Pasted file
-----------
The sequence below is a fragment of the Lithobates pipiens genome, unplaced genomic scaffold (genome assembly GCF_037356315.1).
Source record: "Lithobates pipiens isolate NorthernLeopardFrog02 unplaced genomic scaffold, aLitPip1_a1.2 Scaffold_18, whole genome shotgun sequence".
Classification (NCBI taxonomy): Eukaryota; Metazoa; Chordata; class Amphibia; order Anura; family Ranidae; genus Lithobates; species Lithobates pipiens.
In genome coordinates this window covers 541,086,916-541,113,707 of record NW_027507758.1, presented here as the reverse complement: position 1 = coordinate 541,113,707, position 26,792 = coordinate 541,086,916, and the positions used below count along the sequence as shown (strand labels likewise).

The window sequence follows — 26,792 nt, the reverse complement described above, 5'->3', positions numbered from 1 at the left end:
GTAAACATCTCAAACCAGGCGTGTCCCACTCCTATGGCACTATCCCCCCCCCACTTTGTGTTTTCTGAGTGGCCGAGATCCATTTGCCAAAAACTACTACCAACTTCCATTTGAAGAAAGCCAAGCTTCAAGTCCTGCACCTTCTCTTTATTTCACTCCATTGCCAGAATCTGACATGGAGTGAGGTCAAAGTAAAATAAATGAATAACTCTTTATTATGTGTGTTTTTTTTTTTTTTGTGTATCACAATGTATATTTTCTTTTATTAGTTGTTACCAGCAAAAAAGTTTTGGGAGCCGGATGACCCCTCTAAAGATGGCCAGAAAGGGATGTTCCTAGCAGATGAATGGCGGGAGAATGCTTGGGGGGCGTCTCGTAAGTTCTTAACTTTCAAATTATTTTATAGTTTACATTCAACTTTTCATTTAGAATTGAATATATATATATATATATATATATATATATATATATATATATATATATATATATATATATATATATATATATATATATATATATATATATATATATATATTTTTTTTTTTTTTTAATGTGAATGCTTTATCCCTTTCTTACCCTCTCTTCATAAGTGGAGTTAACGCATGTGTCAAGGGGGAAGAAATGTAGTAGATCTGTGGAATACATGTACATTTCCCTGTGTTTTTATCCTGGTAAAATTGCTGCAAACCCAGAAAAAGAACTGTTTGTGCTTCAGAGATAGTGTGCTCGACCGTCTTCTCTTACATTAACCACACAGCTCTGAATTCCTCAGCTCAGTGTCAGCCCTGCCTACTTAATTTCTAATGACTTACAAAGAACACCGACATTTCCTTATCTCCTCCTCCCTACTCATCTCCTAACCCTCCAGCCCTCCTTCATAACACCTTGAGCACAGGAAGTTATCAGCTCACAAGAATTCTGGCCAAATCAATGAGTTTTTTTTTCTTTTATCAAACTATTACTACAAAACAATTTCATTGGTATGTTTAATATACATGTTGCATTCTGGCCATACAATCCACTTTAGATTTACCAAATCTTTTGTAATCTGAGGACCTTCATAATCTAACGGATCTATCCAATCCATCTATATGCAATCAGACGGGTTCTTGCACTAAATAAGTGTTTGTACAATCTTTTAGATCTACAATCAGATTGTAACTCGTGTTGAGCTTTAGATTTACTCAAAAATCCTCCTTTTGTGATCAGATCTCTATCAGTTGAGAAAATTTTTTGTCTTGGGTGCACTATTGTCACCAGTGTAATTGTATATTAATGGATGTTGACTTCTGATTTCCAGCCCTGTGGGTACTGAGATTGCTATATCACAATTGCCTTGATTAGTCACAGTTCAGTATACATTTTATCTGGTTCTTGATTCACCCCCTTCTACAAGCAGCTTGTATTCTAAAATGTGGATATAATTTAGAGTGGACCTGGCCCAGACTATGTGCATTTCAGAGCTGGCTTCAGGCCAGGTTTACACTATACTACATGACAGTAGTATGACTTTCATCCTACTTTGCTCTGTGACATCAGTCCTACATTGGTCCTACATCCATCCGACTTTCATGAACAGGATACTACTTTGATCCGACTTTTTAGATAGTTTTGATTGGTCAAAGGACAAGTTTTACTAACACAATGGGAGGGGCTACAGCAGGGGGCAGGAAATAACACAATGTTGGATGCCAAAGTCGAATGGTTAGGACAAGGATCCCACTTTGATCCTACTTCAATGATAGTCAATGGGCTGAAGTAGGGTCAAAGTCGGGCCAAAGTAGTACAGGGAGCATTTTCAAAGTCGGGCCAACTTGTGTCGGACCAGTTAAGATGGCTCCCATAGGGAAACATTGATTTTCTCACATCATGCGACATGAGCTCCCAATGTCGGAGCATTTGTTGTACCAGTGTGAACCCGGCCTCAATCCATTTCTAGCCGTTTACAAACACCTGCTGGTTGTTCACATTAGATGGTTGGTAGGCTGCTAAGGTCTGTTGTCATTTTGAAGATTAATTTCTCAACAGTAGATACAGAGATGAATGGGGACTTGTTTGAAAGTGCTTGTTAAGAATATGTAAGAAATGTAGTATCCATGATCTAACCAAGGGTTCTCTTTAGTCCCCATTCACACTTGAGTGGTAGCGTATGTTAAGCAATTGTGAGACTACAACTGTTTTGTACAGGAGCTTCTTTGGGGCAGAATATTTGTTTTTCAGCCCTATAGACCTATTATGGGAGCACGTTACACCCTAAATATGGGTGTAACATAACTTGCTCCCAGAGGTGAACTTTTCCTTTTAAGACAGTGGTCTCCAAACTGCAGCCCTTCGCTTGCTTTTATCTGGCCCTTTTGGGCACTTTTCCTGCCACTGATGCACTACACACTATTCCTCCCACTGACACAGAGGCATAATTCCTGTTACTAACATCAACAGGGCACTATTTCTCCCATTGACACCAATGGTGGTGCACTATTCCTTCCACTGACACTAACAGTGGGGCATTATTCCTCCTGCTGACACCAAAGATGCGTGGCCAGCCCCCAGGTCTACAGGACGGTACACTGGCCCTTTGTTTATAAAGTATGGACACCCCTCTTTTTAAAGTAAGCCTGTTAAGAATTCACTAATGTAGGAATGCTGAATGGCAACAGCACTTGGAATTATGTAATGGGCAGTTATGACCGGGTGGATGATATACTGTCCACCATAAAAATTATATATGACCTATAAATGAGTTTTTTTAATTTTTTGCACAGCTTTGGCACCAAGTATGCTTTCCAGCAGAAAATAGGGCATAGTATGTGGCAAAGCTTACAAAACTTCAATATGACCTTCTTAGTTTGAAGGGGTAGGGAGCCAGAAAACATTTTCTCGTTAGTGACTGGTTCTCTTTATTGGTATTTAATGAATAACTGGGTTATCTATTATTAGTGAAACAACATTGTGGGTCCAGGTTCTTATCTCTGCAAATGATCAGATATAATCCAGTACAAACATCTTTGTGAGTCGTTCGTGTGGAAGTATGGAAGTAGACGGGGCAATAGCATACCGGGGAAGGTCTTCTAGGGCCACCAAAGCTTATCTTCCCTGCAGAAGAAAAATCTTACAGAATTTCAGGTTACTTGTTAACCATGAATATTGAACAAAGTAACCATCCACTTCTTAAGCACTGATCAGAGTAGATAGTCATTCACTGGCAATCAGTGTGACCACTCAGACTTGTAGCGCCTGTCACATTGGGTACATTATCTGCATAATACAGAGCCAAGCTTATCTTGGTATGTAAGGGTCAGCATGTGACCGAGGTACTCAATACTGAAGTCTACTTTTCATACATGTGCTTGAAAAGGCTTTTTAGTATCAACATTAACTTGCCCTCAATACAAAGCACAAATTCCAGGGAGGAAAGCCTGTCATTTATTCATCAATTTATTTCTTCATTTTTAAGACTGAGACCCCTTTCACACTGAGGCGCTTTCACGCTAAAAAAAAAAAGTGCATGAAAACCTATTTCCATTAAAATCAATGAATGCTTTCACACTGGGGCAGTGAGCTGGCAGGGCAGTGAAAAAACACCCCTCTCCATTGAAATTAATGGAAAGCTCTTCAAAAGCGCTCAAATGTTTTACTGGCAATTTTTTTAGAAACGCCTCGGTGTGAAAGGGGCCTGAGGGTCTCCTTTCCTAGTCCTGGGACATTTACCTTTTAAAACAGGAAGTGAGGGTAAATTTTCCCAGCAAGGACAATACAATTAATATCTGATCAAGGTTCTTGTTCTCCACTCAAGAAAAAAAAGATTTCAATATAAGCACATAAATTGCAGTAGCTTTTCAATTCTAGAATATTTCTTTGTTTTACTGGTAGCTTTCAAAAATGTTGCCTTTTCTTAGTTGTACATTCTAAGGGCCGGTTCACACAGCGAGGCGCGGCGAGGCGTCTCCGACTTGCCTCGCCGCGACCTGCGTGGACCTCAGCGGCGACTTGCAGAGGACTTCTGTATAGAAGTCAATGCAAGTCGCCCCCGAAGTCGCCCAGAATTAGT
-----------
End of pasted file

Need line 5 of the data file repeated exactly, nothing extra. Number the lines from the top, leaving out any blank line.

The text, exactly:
The window sequence follows — 26,792 nt, the reverse complement described above, 5'->3', positions numbered from 1 at the left end: